There are a few App Wall implementation available for us, the Android developers. How is your's performing? How have you implemented the app wall? Which app wall are you using?
After a while using the walls (AppBrain's and Leadbolt's mainly), I might just have the answers to the above, the best wall to use and the best implementation strategy to monetise your Android apps well.
All in all you're just another brick in the wall!
Have you heard that song from Pink Floyd? It is SERIOUSLY AWESOME! You should check it out. It does highlight my age now doesn't it? Actually I was born after the era. So I am young enough. I just love the classic rock genre!
On to the post-Y2K era, and we have a new type of wall. A wall that is not filled with bricks, but with apps and ads! A wall that makes us money!
I hope you have considered implementing one type of wall or another in your apps. It does generate quite some revenue. The strategy is probably more suitable for games or less serious apps (like weather or rss reader apps), and from my observations, will look quite out of place for more serious apps like business apps.
Red Brick or White Brick?
There are a few choices out there. Many options for walls are available that does not require an SDK integration. Unfortunately, from my experiences (as shared here too), only AppBrain's wall is truly performing. Now you might have a different outcome, and if you do, please share your results. Different apps and different implementation strategy yields different output. So what I say here in this blog is my own observations, and you should use it only as a guide. Experiment with your apps.
AppBrain's walls are so successful for one major reason, they have really good games and apps on there. Maybe it is because AppBrain has been long enough in the business that more developers are used to them as an alternative to the Android Play / Market?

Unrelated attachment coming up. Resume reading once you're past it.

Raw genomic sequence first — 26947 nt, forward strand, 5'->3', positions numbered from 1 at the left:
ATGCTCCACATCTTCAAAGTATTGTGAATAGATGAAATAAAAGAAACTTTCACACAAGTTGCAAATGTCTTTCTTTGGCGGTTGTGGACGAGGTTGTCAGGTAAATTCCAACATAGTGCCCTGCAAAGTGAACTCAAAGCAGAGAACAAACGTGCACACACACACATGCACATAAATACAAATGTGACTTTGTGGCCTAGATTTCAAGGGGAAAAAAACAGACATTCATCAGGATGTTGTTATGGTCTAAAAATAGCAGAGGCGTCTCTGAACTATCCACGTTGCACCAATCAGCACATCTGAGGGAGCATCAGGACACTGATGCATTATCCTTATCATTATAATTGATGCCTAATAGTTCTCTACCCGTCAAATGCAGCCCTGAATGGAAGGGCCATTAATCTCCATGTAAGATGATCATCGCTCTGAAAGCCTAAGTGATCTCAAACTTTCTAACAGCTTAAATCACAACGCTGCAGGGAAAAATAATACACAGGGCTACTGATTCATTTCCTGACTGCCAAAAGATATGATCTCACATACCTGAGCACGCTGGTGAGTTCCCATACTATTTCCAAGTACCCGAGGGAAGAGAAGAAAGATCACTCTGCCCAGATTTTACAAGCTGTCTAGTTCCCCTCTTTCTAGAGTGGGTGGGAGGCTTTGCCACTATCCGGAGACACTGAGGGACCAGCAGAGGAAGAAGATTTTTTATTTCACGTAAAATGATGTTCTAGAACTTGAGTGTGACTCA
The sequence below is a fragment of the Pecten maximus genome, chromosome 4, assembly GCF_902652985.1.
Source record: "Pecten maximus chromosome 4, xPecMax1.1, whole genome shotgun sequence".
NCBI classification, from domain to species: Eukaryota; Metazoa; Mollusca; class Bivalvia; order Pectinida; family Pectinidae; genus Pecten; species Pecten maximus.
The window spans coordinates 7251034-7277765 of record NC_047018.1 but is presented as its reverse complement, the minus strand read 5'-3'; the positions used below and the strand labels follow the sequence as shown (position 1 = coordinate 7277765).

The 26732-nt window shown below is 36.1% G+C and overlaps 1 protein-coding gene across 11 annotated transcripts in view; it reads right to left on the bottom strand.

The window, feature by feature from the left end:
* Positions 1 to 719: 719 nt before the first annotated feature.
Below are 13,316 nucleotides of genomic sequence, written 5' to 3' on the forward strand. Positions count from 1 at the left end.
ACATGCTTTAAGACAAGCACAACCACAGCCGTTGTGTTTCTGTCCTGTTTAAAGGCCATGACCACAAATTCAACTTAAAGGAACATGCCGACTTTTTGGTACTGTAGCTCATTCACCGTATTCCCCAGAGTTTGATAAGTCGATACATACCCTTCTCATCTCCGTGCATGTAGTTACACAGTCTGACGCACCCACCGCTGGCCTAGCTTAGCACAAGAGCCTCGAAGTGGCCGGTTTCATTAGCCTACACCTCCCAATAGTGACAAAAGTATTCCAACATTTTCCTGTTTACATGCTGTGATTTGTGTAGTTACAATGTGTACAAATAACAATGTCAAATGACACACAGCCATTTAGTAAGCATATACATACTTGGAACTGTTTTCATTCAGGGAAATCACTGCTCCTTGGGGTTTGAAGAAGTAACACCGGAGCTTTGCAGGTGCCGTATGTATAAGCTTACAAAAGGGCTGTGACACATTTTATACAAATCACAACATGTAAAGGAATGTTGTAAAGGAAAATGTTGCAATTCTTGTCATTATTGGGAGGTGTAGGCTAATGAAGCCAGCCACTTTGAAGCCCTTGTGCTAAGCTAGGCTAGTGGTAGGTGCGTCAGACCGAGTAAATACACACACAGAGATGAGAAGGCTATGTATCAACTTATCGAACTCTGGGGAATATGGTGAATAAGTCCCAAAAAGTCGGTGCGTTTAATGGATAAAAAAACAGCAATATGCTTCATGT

I guess it is important that the apps shown are relevant to what users will want. The walls of, for example Leadbolt, show apps which honestly are less attractive. It might be attractive for others, and lets understand that I cannot be saying what others like or not, just that the results from my app wall implementation shows it.
A Strategy Game
Have you played the Command & Conquer games? I especially loved the Red Alert version. That marching sound of the Soviets before that hard guitar kicks in really sent shivers down my spine.
App wall inplementation strategy is important, just as it was for your C&C games. I have tried implementation in 2 ways. I have been wondering all this while why one of my apps which has about 50% less daily downloads, has close to as much revenue from another games which gets about double the download count.
So I booted up the apps, and here are the screenshots of my Softball Game (the one with lesser download), and my in-famous (read why here) Tennis Game:
Softball game with "More Games" button
Tennis Game with pop-up action button
Notice how the app wall access is presented? The "More Games" button on the softball game actually works better than the normal pop-up when you try to quit the game.
The are a few more options of how you'd go about showing the walls. Some people use a tab format, adding a new tab which will load the wall. Another strategy is showing another screen instead of dialog when user quits. A full activity showing images of various apps and a button asking if users would like to download more apps would be better than just a plain dialog.
Off to conquer the world..
So, I am guessing you now know what I am gonna be busy doing eh? I'd be going with the "More" button strategy. Lets see the revenue gain!
Much success to your walls... don't just sit there watching the paint dry! Get them walls in!